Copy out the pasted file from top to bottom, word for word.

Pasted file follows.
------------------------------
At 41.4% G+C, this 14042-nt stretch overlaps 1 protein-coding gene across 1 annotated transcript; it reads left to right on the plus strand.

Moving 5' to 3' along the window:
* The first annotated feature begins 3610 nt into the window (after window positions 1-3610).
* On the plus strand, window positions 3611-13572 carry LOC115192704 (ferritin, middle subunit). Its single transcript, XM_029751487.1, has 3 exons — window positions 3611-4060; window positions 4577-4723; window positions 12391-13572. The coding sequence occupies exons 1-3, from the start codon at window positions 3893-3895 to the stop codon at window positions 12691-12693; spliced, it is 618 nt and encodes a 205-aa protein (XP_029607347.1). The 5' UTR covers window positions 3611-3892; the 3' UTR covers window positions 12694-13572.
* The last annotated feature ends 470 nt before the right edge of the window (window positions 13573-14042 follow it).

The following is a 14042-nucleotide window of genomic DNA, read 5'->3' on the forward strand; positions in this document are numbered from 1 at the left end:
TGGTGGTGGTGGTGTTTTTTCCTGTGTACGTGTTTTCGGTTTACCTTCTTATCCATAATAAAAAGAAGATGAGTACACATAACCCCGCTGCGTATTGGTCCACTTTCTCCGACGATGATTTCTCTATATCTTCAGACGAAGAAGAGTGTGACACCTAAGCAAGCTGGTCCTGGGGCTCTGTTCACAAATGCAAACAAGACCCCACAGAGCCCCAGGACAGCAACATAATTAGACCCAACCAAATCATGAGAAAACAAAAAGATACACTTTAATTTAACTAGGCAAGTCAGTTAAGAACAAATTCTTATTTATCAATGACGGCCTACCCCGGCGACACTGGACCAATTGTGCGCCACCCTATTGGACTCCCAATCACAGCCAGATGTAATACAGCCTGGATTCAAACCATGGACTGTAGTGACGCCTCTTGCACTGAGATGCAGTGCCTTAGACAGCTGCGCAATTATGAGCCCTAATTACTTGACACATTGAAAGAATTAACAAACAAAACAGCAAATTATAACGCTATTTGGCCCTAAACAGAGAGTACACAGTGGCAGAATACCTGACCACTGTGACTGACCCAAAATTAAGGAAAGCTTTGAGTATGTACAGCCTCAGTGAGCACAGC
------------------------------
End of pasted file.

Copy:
At 41.4% G+C, this 14042-nt stretch overlaps 1 protein-coding gene across 1 annotated transcript; it reads left to right on the plus strand.

Moving 5' to 3' along the window:
* The first annotated feature begins 3610 nt into the window (after window positions 1-3610).
* On the plus strand, window positions 3611-13572 carry LOC115192704 (ferritin, middle subunit). Its single transcript, XM_029751487.1, has 3 exons — window positions 3611-4060; window positions 4577-4723; window positions 12391-13572. The coding sequence occupies exons 1-3, from the start codon at window positions 3893-3895 to the stop codon at window positions 12691-12693; spliced, it is 618 nt and encodes a 205-aa protein (XP_029607347.1). The 5' UTR covers window positions 3611-3892; the 3' UTR covers window positions 12694-13572.
* The last annotated feature ends 470 nt before the right edge of the window (window positions 13573-14042 follow it).

The following is a 14042-nucleotide window of genomic DNA, read 5'->3' on the forward strand; positions in this document are numbered from 1 at the left end:
TGGTGGTGGTGGTGTTTTTTCCTGTGTACGTGTTTTCGGTTTACCTTCTTATCCATAATAAAAAGAAGATGAGTACACATAACCCCGCTGCGTATTGGTCCACTTTCTCCGACGATGATTTCTCTATATCTTCAGACGAAGAAGAGTGTGACACCTAAGCAAGCTGGTCCTGGGGCTCTGTTCACAAATGCAAACAAGACCCCACAGAGCCCCAGGACAGCAACATAATTAGACCCAACCAAATCATGAGAAAACAAAAAGATACACTTTAATTTAACTAGGCAAGTCAGTTAAGAACAAATTCTTATTTATCAATGACGGCCTACCCCGGCGACACTGGACCAATTGTGCGCCACCCTATTGGACTCCCAATCACAGCCAGATGTAATACAGCCTGGATTCAAACCATGGACTGTAGTGACGCCTCTTGCACTGAGATGCAGTGCCTTAGACAGCTGCGCAATTATGAGCCCTAATTACTTGACACATTGAAAGAATTAACAAACAAAACAGCAAATTATAACGCTATTTGGCCCTAAACAGAGAGTACACAGTGGCAGAATACCTGACCACTGTGACTGACCCAAAATTAAGGAAAGCTTTGAGTATGTACAGCCTCAGTGAGCACAGC